Morning Star

The first star to appear in the evening–and the last to disappear as the sun rises–is not a star at all. It is the planet Venus. Pagan thought connected this planet with the goddess called Venus and had special rites and prayer according to the planet\’s position in the sky, both over time and in the course of the day. (Because, after all, Venus is still up there, though we can\’t see it when the sun is shining brightly!) 
In his novel Perelandra, C. S. Lewis presented the planet not so much as a pagan deity but as an entity whose aspect is feminine, just as Mars (or Malacandra) was seen as a masculine entity in his novel Out of the Silent Planet. He suggests that the pagans had the right idea about certain things (such as the apparent gender of the planets) although they were very wrong about many other things. But what does all this have to do with Mary?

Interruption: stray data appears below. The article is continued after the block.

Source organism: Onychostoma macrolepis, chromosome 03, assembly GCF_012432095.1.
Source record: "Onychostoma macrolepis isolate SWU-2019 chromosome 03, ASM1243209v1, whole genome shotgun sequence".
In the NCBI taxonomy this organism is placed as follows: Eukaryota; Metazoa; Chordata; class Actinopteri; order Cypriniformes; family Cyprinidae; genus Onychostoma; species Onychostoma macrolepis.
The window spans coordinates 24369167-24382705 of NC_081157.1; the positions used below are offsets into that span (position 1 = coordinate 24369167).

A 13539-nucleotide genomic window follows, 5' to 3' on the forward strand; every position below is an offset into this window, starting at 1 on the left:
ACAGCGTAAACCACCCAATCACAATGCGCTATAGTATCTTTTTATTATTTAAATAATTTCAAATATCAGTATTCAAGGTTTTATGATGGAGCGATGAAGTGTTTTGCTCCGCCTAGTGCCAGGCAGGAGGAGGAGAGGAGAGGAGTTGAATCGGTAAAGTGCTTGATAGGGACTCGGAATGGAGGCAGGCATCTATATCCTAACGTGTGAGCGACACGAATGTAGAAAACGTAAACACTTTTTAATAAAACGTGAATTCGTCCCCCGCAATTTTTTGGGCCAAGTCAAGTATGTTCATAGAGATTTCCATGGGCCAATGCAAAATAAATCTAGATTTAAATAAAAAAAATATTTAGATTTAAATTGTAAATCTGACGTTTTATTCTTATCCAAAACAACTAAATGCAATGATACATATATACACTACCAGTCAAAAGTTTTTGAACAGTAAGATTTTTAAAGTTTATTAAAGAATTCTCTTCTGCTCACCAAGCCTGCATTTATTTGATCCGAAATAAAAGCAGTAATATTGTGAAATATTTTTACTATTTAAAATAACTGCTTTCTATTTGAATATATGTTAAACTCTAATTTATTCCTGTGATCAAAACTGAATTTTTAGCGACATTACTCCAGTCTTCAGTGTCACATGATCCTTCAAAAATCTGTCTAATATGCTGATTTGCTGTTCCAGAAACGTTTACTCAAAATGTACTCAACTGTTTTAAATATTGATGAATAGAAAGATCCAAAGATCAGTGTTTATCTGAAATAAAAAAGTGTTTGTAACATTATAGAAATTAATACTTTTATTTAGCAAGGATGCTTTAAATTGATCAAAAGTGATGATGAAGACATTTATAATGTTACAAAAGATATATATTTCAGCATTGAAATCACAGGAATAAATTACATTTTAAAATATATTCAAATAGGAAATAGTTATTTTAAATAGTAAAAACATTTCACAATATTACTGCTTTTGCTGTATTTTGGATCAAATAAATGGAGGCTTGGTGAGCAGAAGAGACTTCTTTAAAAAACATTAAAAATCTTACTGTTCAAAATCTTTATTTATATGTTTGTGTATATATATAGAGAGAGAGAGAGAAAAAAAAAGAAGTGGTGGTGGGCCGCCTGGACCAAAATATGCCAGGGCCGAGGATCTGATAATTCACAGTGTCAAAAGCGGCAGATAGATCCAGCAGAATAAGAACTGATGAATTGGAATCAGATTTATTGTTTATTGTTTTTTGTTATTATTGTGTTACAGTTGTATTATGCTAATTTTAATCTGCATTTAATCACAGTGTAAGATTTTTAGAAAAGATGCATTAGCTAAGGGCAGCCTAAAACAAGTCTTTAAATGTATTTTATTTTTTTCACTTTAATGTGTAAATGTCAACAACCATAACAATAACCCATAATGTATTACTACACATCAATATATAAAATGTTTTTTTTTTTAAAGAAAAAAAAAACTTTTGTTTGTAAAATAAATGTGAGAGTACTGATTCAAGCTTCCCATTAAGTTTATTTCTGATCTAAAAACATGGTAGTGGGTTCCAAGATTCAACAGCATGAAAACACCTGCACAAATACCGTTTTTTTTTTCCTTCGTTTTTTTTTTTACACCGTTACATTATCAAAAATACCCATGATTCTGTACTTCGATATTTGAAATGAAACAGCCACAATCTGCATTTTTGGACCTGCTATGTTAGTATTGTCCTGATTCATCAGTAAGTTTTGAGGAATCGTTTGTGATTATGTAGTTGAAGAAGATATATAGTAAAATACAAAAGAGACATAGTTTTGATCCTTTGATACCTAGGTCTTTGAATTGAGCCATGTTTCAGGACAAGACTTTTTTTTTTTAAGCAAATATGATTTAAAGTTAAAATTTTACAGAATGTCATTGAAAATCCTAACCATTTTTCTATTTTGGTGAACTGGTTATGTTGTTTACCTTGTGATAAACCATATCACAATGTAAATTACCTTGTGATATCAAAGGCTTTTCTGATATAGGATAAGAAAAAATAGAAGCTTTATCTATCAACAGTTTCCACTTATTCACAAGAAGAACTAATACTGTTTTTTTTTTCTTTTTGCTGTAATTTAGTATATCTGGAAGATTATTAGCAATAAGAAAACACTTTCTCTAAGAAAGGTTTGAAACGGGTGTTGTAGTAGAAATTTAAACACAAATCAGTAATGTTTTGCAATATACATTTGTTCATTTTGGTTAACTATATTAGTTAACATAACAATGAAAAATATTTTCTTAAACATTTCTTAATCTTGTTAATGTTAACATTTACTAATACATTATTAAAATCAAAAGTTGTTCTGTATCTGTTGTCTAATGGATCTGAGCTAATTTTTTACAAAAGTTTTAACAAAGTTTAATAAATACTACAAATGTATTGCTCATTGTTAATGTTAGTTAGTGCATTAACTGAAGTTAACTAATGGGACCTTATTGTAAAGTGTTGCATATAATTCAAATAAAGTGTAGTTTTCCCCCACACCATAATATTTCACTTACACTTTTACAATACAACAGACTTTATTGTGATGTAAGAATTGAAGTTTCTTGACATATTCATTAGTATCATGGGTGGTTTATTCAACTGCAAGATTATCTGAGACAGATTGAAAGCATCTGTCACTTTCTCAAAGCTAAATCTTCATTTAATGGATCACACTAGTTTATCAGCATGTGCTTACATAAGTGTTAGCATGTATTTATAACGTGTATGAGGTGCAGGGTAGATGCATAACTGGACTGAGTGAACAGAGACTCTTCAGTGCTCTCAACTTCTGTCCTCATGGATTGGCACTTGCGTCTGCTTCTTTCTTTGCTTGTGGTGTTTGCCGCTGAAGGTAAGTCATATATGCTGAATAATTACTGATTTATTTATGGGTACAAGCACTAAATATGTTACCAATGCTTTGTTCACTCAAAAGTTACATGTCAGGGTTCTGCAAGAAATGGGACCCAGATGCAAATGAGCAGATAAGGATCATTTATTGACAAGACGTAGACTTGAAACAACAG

Mary is called the Morning Star because she was and is the Mother of Jesus. Just as we know morning is coming when we see the stars wink out, one by one, leaving only Venus shining brightly, so too the many prophets and different people who foreshadowed the coming of Christ fade into history as the Virgin Mary takes her preeminent role as the true herald of salvation. Her willing fiat is the first sign of a new creation in the world. At the same time, just as the morning star fades from sight as the sun rises, so too does Mary willingly surrender the attention of the world to her son Jesus, Who is our Savior.
Mary, Morning Star, help me to be aware of when God is asking me to shine and when He is asking me to step back. May I be gracious in allowing others to take the starring role in life when You ask this of me. 

Gate of Heaven

Mary is called Gate of Heaven for a simple reason: we all want to go to Heaven, and devotion to Mary is a sure way of getting there. As a true mother, she sees the good in all her children–and also sees how we let our weaknesses and foibles get in the way of our own desire to be good. And, instead of treating us harshly, she shows mercy. Mary is always interceding with her Divine Son to have mercy on all peoples.

Mary, Gate of Heaven, show us the true path we must follow. Guide us in the certain ways of holiness, and help us to live as your devoted children on earth, so that we may be with you forever in Heaven.